The recent reformation of The Afghan Whigs proves a simple story, really. It was not precipitated by financial urgency, a need to cash in on some recent cover smash, or a made-for-TV movie deal; instead, it’s all about three musicians who want to hit the stage together again. While every band reunion carries its share of nostalgic currency, an Afghan Whigs concert tour in 2012 – neatly timed to hit 25 years after their first live show in 1987 – promises to be a most unpredictable and contemporary experience. Then again, those were always the Whigs’ defining qualities, along with a reputation as one of rock’s most cathartic, powerful concert outfits. “I’d been asked about a reunion so many times over the years, and I kept saying no,” says Greg Dulli, Afghan Whigs’ frontman and chief songwriter. “I finally had to ask myself, ‘Well, why not?’”
Formed in Cincinnati in 1986 by the core trio of Curley, Dulli, and McCollum, The Afghan Whigs began with an almost preternatural chemistry. The group’s combination of sheer volume, audacious personality, gritty soul immediacy, and swinging musical chops proved auspiciously rare in that moment of American indie culture, propelling them to the top tier of Cincinnati’s music scene almost immediately. Mining urgent desire and will power, the Whigs started to venture outside their Midwest confines on a series of shoestring tours, eventually catching the attention of a small, fledgling label out of Seattle called Sub Pop. Sub Pop signed the Whigs in 1989, releasing the band’s debut album, Up In It, one year later.
That outsider status didn’t stop them from becoming a crucial cog in the ‘90s legendary alternative-rock juggernaut, however. Indeed, The Afghan Whigs won over fans town by town with their idiosyncratic fervor. The 1992 release of their second full-length Sub Pop album, Congregation, however, provided the first real glimpse of the potential behind the Whigs’ bleeding ambition.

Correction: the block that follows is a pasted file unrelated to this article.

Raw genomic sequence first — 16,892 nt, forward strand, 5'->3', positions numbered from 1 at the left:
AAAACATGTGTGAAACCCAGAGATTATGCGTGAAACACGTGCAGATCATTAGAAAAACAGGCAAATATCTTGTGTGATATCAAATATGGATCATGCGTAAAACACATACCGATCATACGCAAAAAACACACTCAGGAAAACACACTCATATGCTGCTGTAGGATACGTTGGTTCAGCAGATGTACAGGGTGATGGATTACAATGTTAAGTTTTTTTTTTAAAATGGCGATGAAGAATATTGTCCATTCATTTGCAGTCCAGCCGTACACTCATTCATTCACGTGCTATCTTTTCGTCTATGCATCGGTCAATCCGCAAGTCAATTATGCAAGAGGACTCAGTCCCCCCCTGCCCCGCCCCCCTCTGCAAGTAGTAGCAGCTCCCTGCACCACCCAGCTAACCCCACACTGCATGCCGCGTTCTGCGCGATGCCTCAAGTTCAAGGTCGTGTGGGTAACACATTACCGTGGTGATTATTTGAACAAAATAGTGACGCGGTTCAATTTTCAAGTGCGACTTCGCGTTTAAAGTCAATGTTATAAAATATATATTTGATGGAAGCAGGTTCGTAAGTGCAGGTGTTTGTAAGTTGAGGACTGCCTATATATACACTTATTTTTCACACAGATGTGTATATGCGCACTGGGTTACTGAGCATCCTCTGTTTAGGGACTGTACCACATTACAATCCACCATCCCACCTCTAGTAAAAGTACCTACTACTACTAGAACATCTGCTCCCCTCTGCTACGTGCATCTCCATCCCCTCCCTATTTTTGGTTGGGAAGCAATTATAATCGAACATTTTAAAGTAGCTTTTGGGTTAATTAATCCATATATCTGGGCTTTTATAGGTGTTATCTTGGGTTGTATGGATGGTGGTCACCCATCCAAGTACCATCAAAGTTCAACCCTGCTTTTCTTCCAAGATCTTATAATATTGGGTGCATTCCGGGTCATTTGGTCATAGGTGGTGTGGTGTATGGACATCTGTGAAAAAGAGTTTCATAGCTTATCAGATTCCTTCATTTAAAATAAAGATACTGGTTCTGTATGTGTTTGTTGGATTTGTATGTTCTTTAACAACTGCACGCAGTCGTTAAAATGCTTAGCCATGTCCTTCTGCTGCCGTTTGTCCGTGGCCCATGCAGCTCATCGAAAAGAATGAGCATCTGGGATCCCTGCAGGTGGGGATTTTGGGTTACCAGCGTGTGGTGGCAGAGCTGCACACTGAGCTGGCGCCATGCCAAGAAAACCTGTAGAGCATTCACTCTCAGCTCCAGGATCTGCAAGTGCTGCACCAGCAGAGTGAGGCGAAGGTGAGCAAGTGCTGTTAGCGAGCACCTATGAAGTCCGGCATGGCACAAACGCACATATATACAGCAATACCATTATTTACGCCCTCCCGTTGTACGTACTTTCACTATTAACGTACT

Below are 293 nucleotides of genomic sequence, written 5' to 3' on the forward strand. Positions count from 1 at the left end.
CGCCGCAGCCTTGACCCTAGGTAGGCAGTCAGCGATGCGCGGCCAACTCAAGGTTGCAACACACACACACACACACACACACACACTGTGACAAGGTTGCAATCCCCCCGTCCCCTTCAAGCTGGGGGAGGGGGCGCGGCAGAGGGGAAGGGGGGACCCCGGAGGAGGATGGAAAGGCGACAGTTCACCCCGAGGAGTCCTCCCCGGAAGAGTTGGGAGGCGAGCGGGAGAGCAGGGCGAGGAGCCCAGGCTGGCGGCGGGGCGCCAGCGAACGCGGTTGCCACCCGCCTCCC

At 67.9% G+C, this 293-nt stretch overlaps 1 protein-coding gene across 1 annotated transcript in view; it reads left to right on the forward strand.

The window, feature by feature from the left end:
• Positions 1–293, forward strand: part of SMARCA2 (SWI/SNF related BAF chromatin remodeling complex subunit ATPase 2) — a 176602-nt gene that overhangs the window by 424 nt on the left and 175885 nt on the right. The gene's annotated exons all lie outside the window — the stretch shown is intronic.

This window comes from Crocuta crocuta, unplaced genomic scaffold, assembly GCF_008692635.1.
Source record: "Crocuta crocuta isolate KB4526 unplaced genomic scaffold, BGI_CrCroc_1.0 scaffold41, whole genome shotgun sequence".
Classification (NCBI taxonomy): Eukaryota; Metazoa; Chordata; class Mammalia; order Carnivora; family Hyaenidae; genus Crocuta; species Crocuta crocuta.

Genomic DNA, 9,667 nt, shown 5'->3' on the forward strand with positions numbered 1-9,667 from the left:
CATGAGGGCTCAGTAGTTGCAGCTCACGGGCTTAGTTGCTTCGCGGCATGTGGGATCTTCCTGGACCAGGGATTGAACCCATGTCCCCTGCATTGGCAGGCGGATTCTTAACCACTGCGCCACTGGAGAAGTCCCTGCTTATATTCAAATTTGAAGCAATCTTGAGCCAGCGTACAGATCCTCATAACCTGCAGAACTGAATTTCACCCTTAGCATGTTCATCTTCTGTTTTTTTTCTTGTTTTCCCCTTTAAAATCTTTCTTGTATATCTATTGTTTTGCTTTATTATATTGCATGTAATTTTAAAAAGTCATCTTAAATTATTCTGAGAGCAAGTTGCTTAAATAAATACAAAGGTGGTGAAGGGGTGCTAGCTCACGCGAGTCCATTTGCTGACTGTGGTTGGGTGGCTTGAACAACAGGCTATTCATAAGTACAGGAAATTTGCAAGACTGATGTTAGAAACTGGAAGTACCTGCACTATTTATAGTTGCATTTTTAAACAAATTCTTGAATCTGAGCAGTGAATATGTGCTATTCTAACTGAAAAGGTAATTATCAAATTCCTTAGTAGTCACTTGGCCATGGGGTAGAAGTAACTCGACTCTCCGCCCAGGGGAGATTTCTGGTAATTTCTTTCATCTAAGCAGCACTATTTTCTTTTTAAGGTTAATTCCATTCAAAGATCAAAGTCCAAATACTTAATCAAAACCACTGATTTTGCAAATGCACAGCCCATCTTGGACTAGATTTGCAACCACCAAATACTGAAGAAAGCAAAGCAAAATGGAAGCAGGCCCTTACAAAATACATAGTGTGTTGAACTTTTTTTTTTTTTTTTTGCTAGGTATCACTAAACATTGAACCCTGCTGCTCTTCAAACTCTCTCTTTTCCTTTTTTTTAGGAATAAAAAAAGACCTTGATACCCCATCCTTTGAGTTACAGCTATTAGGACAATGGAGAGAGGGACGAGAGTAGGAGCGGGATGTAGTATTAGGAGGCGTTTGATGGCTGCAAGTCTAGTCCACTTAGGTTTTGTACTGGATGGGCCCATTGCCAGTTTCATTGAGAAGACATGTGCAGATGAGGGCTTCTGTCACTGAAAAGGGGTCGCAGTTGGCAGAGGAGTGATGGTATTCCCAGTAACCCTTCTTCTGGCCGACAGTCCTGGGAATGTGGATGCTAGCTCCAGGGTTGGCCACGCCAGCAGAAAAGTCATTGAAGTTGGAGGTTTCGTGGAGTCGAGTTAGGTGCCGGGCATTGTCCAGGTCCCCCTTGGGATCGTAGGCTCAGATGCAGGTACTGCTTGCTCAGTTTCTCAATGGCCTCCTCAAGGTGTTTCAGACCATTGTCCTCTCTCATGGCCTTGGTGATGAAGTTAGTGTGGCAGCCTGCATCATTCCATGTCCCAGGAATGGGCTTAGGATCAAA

The underground couldn’t contain The Whigs’ growing stature, however. In the wake of a contract with Elektra Records, the band released its first major-label effort, Gentlemen, in 1993. A deeply personal opus exploring the brutal rise and fall of a doomed love affair, Gentlemen would prove to be the band’s critical breakthrough, appearing on numerous year-end “best of” lists. Since its release, Gentlemen has grown to be considered one of the greatest albums of its era: SPIN placed it among its “Top 100 Albums from 1985-2005,” while Alternative Press ranked it #14 on its “Greatest Albums of the ‘90s.”
Followed by 1996’s Black Love, and 1965 (the band’s final album together), the Afghan Whigs story remained somewhat open ended. The core three members remained friends and stayed in touch, and in 2006 briefly reunited to record two new songs for Rhino Records’ Afghan Whigs career retrospective Unbreakable. That action stoked renewed hope for further activity, which went unfounded until recently: in December 2011, the band announced that it would be appearing at All Tomorrow’s Parties’ renowned I’ll Be Your Mirror festival in London.
These developments provided both surprise and relief for the group’s members. “The pressure is really nonexistent, because we’re playing songs that we’ve already completed – that we already know,” Dulli says. “Those songs still resonate with me; in fact, they have always resonated with me. I imagine there will be people who never saw the band before, too, and that’s exciting.” “It will be nice to experience the Whigs again as a grown-up,” jokes Curley. “In my mind, the Whigs were a live band above anything else. Playing shows always was our favourite part about being in the band, and the times when we felt the most freedom and release. I missed playing at that level; I missed playing the songs that we wrote, that meant so much to people – and to us.”
Tickets for this event are available from the venue box office, and can be purchased at face value if payment is made in cash. Please note promoters may increase ticket price if purchased on the night. This event is 14+ with unders 16s accompanied by an adult.